The Cloquet School District is still working on finalizing the details of the school reopening plan. From busing students to providing meals to distance learners, the last details are still being ironed out, said Superintendent Michael Cary.

“We’re closely monitoring those COVID-19 numbers,” Cary said.

It is possible that numbers can increase by the time school starts Sept. 9. If that happens, he said the Cloquet School District will still open up fully. He said the district has up to five days to transition to the next learning model after the COVID-19 numbers go above the safe number.

Distance learning will look different from spring classes, Cary said. Students will be expected to sign in to their classes and participate during regular school hours, unlike the spring distance learning.

School board member Nate Sandman asked how many students have signed up for distance learning. Cary said there are currently 400 signed up and he is anticipating about 200 more will sign up by the time school starts.

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Sandman asked for clarification on the expectations of distance learning students. Cary replied that they are expected to sign on and attend classes with their peers.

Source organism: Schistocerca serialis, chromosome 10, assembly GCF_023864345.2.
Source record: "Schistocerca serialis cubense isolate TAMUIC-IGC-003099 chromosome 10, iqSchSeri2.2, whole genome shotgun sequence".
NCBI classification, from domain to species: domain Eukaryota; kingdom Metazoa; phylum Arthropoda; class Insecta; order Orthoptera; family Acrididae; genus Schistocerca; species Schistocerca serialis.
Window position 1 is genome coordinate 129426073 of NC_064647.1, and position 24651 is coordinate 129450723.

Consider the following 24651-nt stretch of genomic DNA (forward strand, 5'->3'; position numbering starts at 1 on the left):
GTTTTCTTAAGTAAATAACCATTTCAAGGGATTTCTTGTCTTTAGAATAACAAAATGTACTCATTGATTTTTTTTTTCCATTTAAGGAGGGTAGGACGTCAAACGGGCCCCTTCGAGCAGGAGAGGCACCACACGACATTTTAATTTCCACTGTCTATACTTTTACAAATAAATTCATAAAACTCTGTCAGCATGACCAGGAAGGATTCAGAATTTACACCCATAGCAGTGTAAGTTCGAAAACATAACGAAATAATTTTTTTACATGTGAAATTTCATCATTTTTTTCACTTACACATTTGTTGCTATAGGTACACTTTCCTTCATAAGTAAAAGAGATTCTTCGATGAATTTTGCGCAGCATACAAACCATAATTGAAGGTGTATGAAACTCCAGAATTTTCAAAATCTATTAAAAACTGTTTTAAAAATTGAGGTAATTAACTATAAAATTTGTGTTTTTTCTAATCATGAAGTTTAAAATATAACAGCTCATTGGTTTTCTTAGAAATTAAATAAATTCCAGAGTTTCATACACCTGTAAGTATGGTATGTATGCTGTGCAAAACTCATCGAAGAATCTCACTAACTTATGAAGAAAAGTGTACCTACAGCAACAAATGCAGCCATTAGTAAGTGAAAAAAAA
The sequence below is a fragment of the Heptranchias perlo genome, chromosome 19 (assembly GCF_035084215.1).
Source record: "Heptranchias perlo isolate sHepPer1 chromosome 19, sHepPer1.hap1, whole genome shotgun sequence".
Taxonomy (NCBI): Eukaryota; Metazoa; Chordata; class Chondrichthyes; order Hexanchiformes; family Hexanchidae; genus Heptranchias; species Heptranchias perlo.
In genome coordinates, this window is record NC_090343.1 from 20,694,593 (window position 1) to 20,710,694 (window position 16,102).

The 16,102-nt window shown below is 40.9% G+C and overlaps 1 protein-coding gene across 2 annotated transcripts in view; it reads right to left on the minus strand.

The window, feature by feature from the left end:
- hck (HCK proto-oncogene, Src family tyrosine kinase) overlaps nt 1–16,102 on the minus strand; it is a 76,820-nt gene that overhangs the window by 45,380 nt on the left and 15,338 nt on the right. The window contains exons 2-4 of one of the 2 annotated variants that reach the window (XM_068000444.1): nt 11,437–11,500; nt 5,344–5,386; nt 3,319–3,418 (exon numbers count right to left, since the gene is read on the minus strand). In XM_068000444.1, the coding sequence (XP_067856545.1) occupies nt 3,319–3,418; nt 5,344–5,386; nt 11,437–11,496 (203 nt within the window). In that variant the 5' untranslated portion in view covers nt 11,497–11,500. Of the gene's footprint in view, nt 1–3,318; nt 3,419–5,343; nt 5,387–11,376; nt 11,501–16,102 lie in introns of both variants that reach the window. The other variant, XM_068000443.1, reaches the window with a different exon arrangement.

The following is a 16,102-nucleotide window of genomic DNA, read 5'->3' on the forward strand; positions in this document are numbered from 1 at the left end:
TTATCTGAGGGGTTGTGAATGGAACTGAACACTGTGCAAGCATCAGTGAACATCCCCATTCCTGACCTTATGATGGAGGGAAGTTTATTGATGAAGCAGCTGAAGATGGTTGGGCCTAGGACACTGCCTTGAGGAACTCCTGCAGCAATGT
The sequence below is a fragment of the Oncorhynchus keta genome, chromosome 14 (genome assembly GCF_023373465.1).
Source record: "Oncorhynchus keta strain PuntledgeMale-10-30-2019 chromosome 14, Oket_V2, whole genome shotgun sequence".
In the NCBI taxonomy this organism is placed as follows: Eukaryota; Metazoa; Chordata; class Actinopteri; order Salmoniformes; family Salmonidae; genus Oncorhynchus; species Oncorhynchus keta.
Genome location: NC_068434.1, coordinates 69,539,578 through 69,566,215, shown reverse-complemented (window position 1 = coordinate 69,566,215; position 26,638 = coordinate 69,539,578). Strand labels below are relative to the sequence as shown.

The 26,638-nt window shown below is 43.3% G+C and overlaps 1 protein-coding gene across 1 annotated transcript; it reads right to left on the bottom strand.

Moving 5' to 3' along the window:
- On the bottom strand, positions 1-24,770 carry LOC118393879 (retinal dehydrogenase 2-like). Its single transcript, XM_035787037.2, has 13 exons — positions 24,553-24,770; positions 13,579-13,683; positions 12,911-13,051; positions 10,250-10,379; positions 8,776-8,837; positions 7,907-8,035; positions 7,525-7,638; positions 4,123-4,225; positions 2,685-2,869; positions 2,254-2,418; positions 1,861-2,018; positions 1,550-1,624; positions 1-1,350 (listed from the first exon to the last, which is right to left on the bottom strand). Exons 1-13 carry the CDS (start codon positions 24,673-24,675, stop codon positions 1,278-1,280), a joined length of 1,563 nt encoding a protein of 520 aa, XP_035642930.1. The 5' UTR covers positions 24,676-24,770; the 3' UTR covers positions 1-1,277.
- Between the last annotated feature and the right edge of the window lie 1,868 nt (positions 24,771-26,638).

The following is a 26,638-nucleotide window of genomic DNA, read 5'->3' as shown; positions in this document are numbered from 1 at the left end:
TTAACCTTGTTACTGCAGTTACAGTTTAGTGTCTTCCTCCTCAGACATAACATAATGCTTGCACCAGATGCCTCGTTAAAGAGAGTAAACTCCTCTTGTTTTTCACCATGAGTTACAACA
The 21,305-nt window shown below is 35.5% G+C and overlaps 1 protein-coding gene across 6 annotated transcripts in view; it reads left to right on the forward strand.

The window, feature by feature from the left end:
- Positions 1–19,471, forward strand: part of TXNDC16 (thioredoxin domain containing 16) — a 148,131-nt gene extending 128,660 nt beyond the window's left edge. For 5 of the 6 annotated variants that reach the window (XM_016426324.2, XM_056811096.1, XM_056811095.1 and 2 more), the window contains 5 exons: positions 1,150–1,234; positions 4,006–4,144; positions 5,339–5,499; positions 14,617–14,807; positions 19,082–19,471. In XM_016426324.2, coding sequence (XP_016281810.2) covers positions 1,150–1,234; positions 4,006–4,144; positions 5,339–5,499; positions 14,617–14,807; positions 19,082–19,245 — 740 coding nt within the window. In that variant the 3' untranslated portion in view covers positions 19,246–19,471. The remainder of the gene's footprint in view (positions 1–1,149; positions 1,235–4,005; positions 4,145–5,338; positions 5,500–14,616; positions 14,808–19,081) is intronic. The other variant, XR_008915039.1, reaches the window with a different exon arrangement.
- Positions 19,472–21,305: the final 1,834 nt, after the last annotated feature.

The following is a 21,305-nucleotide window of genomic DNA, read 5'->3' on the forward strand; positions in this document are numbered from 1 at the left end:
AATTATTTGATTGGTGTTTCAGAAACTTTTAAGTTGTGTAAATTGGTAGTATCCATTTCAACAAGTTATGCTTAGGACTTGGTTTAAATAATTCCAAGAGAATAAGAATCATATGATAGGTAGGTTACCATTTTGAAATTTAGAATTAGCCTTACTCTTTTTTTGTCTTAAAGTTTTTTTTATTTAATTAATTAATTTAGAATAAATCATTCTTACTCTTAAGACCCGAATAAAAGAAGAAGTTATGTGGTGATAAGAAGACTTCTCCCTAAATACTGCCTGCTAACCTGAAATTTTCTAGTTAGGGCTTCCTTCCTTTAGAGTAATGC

"Our distance learners are not getting less of an education," Cary said.

Meal delivery will also look different in the new school year.

Buses will be used to get students to and from school, so they will no longer be available to deliver meals once school is back in session, Cary said.

Parents can order meals in advance by phone or online. Parents will be responsible to pick up their children's meals from the school, Cary said. As the school year progresses, officials may tweak the meal pick up times to better accommodate parents' schedules.

School board member Hawk (Gary) Huard asked how the school will handle a student who shows symptoms of COVID-19 in school.

Cary said the district is asking all parents to screen their children before they go to school. If someone exhibits symptoms during the school day, they will be sent to the nurse's office, he said. There will be a separate space set aside for the student to wait for a ride home.

Bus routes are still under discussion, as well.

Cary said he is in the midst of discussing bus options with Cloquet Transit. He would like to have one or two more buses available in addition to the 16 already being utilized by the school district.

Cary explained that in the event that the district needs to move to a hybrid learning model for secondary students and continue in-class learning for elementary students, the students will need to ride on separate buses.

The other option is to have a two tier bus system where the buses pick up elementary students, then go back to pick up secondary students, Cary said. That option would cost more money and cause problems because they would need to change the school start time, he said.

Part of the extra cost of adding another bus can be partially paid for using money from the Coronavirus Aid, Relief and Economic Security Act.